Influence of an Equine-Assisted Activities Program on Dementia-Specific Quality of Life


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Abstract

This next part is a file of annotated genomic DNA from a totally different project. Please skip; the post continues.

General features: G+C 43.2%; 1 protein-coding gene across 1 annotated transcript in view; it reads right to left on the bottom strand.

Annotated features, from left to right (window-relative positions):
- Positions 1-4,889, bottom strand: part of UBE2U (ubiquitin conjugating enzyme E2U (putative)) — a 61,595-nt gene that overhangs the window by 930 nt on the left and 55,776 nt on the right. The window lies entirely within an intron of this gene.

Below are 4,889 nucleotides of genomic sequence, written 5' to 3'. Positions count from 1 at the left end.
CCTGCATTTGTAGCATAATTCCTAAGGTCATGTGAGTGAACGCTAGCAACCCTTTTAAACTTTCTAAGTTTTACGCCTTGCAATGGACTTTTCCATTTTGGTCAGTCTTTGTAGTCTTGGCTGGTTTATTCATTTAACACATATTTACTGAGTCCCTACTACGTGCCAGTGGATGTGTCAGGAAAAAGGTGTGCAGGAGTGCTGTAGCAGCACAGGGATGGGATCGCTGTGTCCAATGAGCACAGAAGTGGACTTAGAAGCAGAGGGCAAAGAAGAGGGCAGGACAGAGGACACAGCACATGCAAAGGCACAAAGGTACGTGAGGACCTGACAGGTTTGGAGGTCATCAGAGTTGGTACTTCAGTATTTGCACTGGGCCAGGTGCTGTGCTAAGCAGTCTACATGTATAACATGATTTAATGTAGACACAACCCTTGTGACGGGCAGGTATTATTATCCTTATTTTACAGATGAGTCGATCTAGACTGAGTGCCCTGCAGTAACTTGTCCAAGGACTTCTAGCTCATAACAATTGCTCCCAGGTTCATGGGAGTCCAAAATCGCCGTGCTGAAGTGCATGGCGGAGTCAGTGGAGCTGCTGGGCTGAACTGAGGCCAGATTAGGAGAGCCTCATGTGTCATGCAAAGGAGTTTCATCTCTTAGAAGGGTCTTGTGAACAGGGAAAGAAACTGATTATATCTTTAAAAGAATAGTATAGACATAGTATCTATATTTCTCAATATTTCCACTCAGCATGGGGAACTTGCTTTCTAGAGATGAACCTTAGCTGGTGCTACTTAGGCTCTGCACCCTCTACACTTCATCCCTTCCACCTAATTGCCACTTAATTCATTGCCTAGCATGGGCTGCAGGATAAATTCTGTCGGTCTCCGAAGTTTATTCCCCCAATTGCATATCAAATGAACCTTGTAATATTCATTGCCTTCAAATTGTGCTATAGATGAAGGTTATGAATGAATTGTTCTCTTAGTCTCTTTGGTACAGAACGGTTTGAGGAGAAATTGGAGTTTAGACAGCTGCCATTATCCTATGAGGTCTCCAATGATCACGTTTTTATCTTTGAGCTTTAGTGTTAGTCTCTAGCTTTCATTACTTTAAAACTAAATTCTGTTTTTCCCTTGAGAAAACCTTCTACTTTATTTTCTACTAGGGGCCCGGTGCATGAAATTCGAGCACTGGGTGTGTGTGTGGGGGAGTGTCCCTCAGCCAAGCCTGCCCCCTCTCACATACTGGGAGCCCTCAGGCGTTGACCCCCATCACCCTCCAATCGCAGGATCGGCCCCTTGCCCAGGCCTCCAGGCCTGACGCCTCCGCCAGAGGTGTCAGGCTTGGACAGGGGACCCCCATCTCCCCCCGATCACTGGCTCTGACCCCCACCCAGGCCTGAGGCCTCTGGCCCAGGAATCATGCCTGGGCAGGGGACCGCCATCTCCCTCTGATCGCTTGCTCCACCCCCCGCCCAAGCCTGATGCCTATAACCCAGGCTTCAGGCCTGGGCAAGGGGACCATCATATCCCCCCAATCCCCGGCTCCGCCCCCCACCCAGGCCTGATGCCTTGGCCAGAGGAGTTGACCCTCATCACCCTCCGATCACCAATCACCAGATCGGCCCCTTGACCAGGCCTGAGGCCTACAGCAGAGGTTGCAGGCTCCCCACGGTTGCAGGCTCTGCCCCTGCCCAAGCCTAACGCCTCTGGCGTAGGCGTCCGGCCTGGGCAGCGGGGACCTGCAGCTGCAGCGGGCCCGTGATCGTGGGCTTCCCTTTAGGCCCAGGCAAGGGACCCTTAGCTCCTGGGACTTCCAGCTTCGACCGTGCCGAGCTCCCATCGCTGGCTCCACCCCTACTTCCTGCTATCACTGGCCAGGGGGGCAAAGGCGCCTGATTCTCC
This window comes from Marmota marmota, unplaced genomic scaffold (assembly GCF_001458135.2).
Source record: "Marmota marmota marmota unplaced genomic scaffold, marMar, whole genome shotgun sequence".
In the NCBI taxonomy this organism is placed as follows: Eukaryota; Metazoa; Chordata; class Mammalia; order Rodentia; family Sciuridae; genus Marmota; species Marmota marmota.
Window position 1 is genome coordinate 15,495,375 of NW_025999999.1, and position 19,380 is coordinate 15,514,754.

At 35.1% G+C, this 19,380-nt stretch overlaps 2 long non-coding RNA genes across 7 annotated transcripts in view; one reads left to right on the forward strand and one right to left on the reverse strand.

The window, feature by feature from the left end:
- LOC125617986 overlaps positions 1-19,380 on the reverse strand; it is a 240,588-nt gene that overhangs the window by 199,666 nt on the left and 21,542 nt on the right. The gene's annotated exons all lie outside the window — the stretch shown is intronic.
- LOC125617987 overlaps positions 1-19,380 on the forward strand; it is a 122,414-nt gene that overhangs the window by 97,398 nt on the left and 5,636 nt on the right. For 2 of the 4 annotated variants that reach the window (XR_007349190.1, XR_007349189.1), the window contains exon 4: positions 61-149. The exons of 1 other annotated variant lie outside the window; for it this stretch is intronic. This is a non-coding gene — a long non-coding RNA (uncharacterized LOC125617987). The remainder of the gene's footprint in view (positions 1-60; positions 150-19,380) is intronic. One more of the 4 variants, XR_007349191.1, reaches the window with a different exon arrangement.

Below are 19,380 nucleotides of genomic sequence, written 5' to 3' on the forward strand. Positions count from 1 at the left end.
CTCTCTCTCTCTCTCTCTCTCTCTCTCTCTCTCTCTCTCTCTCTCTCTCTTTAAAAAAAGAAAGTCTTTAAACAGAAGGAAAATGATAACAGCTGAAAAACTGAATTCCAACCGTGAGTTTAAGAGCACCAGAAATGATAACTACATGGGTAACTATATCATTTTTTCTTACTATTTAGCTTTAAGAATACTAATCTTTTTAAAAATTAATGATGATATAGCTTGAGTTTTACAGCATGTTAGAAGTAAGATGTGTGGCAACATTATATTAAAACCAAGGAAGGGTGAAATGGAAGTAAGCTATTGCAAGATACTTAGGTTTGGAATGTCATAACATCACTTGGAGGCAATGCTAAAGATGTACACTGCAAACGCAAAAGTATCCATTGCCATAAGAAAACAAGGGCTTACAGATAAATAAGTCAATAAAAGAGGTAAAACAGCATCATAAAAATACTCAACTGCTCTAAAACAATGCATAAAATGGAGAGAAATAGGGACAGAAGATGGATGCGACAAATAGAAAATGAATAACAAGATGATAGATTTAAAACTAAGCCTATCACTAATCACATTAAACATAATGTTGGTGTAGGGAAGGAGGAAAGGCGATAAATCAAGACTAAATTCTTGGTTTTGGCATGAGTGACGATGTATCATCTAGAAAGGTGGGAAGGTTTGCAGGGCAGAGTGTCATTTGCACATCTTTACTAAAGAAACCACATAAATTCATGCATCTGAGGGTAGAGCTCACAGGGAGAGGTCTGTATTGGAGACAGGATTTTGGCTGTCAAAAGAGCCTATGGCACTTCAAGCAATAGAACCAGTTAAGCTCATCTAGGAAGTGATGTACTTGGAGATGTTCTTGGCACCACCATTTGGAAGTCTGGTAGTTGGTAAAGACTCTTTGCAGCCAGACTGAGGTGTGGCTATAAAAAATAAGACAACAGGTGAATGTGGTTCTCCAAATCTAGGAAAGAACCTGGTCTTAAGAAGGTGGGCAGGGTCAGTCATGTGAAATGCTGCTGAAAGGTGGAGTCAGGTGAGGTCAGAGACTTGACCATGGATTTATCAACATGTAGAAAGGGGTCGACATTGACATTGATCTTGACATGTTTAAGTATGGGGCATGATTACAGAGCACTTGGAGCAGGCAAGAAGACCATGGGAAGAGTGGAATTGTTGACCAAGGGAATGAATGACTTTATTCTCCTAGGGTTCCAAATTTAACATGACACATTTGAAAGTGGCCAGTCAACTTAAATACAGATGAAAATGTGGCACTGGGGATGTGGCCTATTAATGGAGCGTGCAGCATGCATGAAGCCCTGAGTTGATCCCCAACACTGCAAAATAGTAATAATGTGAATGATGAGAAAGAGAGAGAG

Institutional facilities face challenges providing experiences to residents with dementia that promote participation in meaningful activities. Guided by the Lived Environment Life Quality Model, this study investigated associations between 9 different activity situations—one an equine-assisted activities program (EAAP)—and positive, negative, and neutral behavioral indicators of quality of life (QoL) in 6 residents with dementia who expressed an interest in horses. Direct observational data were collected for 4 hours twice weekly over 8 weeks. Using χ2 tests, differences across activity situations were tested. More positive patterns of time use (conversation; χ2 = 44.3, P < .001) and emotional well-being (pleasure; χ2 = 21.8, P = .001) were found in EAAP compared to other activity situations. Further, EAAP was the only activity situation associated with all positive QoL indicators. These findings add to our understanding the importance of providing meaningful activities that promote use of abilities and provide environmental support, for enhancing QoL, especially for institutionalized people with dementia.

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